HONESDALE—Noting that there are 33 Wayne County children and young adults in the foster care system and an interconnected team of county workers and private families enriching these adolescent lives, the Board of Commissioners proclaimed May to be Foster Care Month at their meeting last Thursday, May 3.

Foster Care Month is “... an opportunity for all of us to show our gratitude towards the families in our own community who work with us every day and night to provide homes for children who aren't able to be with their families,” said Wayne County Resource Family Supervisor Cindy Batzel. “They certainly put in way more hours than any of us could imagine in terms of the care, the nurture, the support the provide these children.”

Of the 33 children mentioned above, Batzel stated 19 were able to be placed in approved homes.

Ten of those 19 are able to be placed in kinship homes, places where children can be looked after by relatives.

Children attended to in the foster care system range from newborns to as old as 21 years old.

The process it takes to register as a foster home has become more detailed over time, said Batzel, noting it can take up to four months for approval of single-child foster care and even longer to become kinship home.

“It definitely demonstrates commitment, right from the beginning,” said Batzel.

Commissioner Wendell Kay noted, “In the old days...I don't think we took as close a look at foster parents as we do now, and perhaps even as you mentioned kinship foster care, I think in those days ... if you were grandma or grandpa or aunt or uncle, we kind of just operated on faith alone that things were going to work out ok.”

Batzel noted research trends point toward keeping children in homes with relatives as a positive experience for the child.

“Children are much more successful when they're able to stay within their families,” she said, explaining there is a statewide trend toward increased number of kinship foster homes.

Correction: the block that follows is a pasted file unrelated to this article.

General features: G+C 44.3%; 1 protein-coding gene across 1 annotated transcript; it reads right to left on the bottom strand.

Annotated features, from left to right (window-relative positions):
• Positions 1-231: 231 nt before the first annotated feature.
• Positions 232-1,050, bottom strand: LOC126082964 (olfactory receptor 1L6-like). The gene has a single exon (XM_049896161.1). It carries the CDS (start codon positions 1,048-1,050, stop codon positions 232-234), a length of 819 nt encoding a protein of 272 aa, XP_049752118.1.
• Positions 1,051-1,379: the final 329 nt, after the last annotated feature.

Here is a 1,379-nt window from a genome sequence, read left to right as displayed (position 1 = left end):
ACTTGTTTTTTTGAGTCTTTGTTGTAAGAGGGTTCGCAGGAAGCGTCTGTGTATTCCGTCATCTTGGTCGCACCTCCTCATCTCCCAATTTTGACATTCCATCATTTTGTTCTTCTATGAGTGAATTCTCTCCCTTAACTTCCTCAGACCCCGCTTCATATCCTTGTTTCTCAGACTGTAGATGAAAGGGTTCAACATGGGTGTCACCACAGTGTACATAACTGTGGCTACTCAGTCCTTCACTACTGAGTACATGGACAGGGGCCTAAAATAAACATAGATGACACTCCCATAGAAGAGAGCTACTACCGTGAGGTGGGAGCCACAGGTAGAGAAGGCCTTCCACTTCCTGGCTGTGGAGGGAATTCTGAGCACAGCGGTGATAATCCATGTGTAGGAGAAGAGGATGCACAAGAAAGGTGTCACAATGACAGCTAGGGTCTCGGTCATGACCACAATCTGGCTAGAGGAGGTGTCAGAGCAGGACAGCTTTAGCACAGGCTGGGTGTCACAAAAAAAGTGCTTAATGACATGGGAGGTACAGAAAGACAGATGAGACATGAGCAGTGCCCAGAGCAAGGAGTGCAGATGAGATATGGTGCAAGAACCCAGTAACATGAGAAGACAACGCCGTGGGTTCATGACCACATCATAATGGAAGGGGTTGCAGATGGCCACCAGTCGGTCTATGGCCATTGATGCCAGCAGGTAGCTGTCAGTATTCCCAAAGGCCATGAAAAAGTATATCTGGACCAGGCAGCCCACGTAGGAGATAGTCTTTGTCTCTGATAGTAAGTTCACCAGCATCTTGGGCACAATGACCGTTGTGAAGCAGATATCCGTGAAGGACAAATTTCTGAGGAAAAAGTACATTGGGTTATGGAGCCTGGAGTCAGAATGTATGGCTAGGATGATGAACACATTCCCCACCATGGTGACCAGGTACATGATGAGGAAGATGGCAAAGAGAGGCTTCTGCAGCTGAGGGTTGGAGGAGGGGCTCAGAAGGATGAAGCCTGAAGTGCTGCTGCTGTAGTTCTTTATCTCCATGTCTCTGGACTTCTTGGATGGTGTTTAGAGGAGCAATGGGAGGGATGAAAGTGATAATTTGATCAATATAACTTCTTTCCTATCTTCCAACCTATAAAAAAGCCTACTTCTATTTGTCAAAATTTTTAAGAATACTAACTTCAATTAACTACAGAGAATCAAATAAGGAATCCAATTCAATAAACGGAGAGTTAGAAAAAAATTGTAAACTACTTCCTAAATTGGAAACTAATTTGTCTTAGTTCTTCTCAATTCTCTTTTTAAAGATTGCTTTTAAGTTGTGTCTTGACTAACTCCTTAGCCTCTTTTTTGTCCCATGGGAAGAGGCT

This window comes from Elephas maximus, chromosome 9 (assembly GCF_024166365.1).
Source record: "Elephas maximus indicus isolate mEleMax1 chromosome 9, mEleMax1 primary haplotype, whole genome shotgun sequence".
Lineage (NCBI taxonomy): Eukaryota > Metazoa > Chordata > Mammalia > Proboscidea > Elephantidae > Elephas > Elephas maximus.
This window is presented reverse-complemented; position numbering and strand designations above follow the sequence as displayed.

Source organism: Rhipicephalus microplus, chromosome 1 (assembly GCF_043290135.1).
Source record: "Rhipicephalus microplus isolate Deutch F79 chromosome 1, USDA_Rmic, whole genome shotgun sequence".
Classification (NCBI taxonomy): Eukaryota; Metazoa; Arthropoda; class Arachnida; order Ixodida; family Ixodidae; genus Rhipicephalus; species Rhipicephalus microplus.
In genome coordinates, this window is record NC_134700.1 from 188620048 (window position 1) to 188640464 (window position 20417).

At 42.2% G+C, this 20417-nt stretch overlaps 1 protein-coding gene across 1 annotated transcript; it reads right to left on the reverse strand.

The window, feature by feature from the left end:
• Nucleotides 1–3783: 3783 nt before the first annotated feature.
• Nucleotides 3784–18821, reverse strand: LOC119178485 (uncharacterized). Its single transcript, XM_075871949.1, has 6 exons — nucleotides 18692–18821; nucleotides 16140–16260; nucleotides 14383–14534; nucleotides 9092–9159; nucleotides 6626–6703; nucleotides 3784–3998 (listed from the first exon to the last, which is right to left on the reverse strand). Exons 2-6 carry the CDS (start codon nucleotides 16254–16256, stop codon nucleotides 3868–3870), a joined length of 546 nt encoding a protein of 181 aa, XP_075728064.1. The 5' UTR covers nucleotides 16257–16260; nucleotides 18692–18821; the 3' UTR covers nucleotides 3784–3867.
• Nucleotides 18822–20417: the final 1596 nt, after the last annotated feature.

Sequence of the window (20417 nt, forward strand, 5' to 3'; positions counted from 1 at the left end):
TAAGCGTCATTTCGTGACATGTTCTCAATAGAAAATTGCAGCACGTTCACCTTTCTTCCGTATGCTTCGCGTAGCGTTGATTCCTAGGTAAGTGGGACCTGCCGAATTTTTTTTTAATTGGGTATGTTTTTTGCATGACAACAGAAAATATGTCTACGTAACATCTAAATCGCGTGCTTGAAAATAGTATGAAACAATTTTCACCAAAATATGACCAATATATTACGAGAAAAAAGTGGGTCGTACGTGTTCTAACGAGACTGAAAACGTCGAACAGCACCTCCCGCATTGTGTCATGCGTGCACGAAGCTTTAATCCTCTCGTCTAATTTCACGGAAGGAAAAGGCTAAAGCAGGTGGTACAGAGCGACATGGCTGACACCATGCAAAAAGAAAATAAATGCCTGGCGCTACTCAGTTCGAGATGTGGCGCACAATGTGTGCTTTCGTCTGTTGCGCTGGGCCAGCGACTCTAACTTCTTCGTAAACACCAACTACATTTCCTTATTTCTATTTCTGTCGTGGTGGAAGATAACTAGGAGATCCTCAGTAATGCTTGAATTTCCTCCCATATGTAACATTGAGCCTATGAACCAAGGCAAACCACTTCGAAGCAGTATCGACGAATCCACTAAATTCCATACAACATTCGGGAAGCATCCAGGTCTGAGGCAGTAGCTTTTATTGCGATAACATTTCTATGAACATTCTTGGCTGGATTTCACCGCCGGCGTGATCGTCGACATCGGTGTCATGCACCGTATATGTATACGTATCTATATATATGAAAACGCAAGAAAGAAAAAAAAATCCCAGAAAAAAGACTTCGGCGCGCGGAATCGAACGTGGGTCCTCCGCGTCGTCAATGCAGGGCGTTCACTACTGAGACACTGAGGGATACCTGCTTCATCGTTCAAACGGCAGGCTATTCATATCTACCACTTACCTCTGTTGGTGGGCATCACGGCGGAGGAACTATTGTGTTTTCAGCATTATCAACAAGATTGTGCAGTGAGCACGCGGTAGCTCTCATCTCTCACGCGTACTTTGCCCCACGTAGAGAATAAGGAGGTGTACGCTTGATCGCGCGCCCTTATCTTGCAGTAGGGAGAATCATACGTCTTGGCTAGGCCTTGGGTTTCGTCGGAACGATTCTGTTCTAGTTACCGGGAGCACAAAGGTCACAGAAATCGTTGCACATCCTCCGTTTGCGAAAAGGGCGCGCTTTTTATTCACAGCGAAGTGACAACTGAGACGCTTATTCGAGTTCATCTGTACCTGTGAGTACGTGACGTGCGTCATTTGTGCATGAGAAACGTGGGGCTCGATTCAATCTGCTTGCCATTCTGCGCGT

In providing foster service for children in the county, Batzel explained, “We operate off of the premise that children should be returned to their homes whenever that's safe and feasible to happen.”

When that is not possible, the next solution Batzel and her team seek is to establish permanency for the foster children.

“The next most permanent gaol that the state recognizes is adoption,” she said. “If rights are terminated, we do pursue adoption goals for these children. Often times, that's able to be achieved in the homes that they're placed in. That's our goal.”

Batzel explained foster homes are more frequently being looked at as eventual permanent homes, going so far as to include a question in the application inquiring as to the care giver's willingness to provide permanency.

Recounting his time spent working with students in the school system, Commissioner Joseph Adams pointed out this sense of permanency benefits children on an academic, personal, and social level as they can maintain some level of continuity by staying in the same community, school district and with the same circle of friends.

Commending the workers for their efforts, Kay stated “We thank all of you people who are so dedicated to this work, and knowing that it is not always easy work.”

He continued, “Not everyone can do those kinds of jobs so it's critically important for all of us that you do what you do.”

Adding to this, Adams said, “Hats off to the work that you do ... for these kids and families.”

He added, “We recognize how hard you work and how important your involvement is in the whole process.”

Those interested in becoming foster parents can contact the Wayne County Children and Youth Services at 570-253-5102 for more information.